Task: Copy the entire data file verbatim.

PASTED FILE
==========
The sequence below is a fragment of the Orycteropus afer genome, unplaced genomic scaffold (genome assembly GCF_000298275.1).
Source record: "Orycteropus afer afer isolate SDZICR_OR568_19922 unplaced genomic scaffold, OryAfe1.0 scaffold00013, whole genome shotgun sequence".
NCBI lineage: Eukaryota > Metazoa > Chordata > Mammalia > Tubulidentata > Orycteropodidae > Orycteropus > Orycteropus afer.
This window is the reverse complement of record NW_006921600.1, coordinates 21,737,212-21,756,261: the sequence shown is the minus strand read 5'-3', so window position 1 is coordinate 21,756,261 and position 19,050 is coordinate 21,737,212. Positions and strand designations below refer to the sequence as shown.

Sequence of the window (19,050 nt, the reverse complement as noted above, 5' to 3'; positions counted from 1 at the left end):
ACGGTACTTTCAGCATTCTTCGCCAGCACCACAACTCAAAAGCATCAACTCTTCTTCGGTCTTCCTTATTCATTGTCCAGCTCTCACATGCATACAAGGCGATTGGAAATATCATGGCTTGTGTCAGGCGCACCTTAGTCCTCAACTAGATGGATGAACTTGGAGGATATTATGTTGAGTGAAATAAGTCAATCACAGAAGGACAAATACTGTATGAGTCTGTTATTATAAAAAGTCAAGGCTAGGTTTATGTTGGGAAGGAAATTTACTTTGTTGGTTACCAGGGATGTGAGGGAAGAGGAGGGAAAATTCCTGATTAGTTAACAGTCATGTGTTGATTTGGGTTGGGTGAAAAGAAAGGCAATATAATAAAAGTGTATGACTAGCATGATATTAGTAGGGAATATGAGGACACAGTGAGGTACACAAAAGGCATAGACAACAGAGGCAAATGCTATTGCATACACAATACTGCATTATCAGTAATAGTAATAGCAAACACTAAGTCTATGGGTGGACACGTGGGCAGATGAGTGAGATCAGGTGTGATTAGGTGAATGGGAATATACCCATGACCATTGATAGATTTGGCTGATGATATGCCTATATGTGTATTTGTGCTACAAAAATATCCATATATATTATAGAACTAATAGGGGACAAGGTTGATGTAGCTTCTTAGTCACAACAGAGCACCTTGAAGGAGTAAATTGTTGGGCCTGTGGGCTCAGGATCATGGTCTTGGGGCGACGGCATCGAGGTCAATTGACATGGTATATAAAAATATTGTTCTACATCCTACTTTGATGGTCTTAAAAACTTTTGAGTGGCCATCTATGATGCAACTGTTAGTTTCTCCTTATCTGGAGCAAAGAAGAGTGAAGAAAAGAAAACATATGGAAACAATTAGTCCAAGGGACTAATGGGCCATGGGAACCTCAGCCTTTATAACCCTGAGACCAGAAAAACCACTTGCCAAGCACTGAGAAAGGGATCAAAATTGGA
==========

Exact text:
The sequence below is a fragment of the Orycteropus afer genome, unplaced genomic scaffold (genome assembly GCF_000298275.1).
Source record: "Orycteropus afer afer isolate SDZICR_OR568_19922 unplaced genomic scaffold, OryAfe1.0 scaffold00013, whole genome shotgun sequence".
NCBI lineage: Eukaryota > Metazoa > Chordata > Mammalia > Tubulidentata > Orycteropodidae > Orycteropus > Orycteropus afer.
This window is the reverse complement of record NW_006921600.1, coordinates 21,737,212-21,756,261: the sequence shown is the minus strand read 5'-3', so window position 1 is coordinate 21,756,261 and position 19,050 is coordinate 21,737,212. Positions and strand designations below refer to the sequence as shown.

Sequence of the window (19,050 nt, the reverse complement as noted above, 5' to 3'; positions counted from 1 at the left end):
ACGGTACTTTCAGCATTCTTCGCCAGCACCACAACTCAAAAGCATCAACTCTTCTTCGGTCTTCCTTATTCATTGTCCAGCTCTCACATGCATACAAGGCGATTGGAAATATCATGGCTTGTGTCAGGCGCACCTTAGTCCTCAACTAGATGGATGAACTTGGAGGATATTATGTTGAGTGAAATAAGTCAATCACAGAAGGACAAATACTGTATGAGTCTGTTATTATAAAAAGTCAAGGCTAGGTTTATGTTGGGAAGGAAATTTACTTTGTTGGTTACCAGGGATGTGAGGGAAGAGGAGGGAAAATTCCTGATTAGTTAACAGTCATGTGTTGATTTGGGTTGGGTGAAAAGAAAGGCAATATAATAAAAGTGTATGACTAGCATGATATTAGTAGGGAATATGAGGACACAGTGAGGTACACAAAAGGCATAGACAACAGAGGCAAATGCTATTGCATACACAATACTGCATTATCAGTAATAGTAATAGCAAACACTAAGTCTATGGGTGGACACGTGGGCAGATGAGTGAGATCAGGTGTGATTAGGTGAATGGGAATATACCCATGACCATTGATAGATTTGGCTGATGATATGCCTATATGTGTATTTGTGCTACAAAAATATCCATATATATTATAGAACTAATAGGGGACAAGGTTGATGTAGCTTCTTAGTCACAACAGAGCACCTTGAAGGAGTAAATTGTTGGGCCTGTGGGCTCAGGATCATGGTCTTGGGGCGACGGCATCGAGGTCAATTGACATGGTATATAAAAATATTGTTCTACATCCTACTTTGATGGTCTTAAAAACTTTTGAGTGGCCATCTATGATGCAACTGTTAGTTTCTCCTTATCTGGAGCAAAGAAGAGTGAAGAAAAGAAAACATATGGAAACAATTAGTCCAAGGGACTAATGGGCCATGGGAACCTCAGCCTTTATAACCCTGAGACCAGAAAAACCACTTGCCAAGCACTGAGAAAGGGATCAAAATTGGA